Saturday, December 06, 2008

La Prima

There is something refreshingly square about La Prima coffe. It's on my standard Saturday shopping trail at the "Strip District" in Pittsburgh.

Older Italian men come in and play some card game that only THEY know. They speak Italian. They gesture. There are lots of families with kids who get sips of their parent's coffees between bites of the homemade Melee (right next door in the adjoining bakery).

No seating tables here ... only the tall ones that you stand at, and talk to the people you see packed in here each week -- Angelo, Carmen, Cara, Melissa. They see you, say hey loudly; acquaintences wave, kids get kissed.

Every store should be like La Prima.

Sent via BlackBerry by AT&T

Thursday, December 04, 2008

The "prevent" defense

You can either prevent fires from happening ... or you can just wait until you get a good blaze working, and handle it from there.

Most people would assume that it is a better strategy to prevent problems from arising in the first place.

However, we have a health care system in our country that is so expensive, so burdensome for many, that they postpone basic preventative tests -- and even treatments!!


This study from the Harris Interactive poll (just released by the National Women's Health Resource Center), found some disturbing results:

  • Almost half the women failed to seek medical care in the year before the survey, citing health care costs.

  • They reported skimping on doctor visits, recommended medical procedures and medication, both for themselves and for family members.

  • Cultural differences emerged, with 58 percent of Hispanic women reporting they skipped health care, compared to 43 percent of white women and 42 percent of black women.
We must have the resources, the smarts, and the political will to devise some form of a Health Care System that does not simply amount to Health Treatment. From every standpoint -- from cost containment to the personal impact on the lives of our people -- it makes sense to clear every obstacle that preventing disease from happening in the first place.

This is not difficult logic. In fact, it's just common sense.

Wednesday, December 03, 2008

Screen Burn

It does not matter whether it is TV or Video or Internet or Gaming.

Experts from the U.S. National Institutes of Health analyzed 173 studies done since 1980 in one of the most comprehensive assessments to date on how media exposure impacts the physical health of children and adolescents.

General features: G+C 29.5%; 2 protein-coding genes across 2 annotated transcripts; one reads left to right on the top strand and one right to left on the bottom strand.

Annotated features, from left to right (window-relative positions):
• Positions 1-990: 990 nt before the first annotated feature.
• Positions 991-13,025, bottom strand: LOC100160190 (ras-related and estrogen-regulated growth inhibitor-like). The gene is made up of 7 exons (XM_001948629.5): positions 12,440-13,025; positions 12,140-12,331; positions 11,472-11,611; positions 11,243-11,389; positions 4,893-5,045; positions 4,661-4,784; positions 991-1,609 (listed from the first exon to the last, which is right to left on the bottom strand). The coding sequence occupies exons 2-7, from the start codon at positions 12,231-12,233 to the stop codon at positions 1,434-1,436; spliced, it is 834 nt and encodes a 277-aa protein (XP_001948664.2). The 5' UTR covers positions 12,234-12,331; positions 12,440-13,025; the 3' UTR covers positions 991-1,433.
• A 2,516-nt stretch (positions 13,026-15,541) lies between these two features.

Across the board, they found that more media exposure leads to more obesity, smoking at an earlier age, earlier sexual activity, drug and alcohol use, as well as poorer school performance.

"I think we were pretty surprised by how overwhelming the number of studies was that showed this negative health impact," NIH bioethicist Dr. Ezekiel Emanuel, one of the researchers in the report released by the advocacy group Common Sense Media.

For example, in of the one studies, children who watched more than eight hours of TV per week at age 3 were more likely to be obese at 7.

Tuesday, December 02, 2008

Health Halo Hides Calories

Let's say you're Keebler ... and you have an Elf. Furthermore, you have to sell cookies, but the current market is anti-fat.

This is an incredible dilemma!! You still have to make it taste good, but it can't have a smidge of butter in it because you are marketing it as a "healthy low fat" option.

How do you make it taste good? Add sugar, and lots of it ... principally in the form of High Fructose Corn Syrup (because it's about 11 times cheaper as an industrial sweetener than normal sugar).

So, you get something that is low in fat, so you reason, based on all you have heard, that this will be a great option for you. Very healthy, right??

Wrong.

In today's NYTimes Health section, John Tierney writes about "The Health Halo" effect. That is, food manufacturers HAVE to label their products as healthy, or you won't buy them. But that labelling can focus on one aspect (low fat ... leading you to believe you can eat tons of it), while avoiding the unhealthy aspect (high sugar ... leading you to be hungrier for more, while consuming WAY too many calories in the process).

This is a perfect example of our Culture of Health at work, in this case against us.

Monday, December 01, 2008

Dairy foods help kids build stronger bones


One of the biggest dietary changes that has taken hold in our culture -- over the past 40 years -- is that milk has been replaced by sodas as the kids' drink of choice.

Now, according to new research reported in the Journal of Pediatrics, when you eat dairy foods, meat, and other high-protein foods in childhood, you get stronger and healthier bones in adolescence.

This was true for boys and girls. And, you don't have to overconsume dairy, but have about two servings per day throughout childhood. These kids had a higher bone mineral content, greater bone area, and greater bone mineral density than those who ate less.

In fact, dairy and protein seemed to have additive effects, with children who consumed the most of both types of food having the densest, largest bones; those who consumed the least had the thinnest bones.

So. A bit of cheese, a glass of milk, a breakfast of (real) yogurt, these do the body good ... in the long term!!

Search This Blog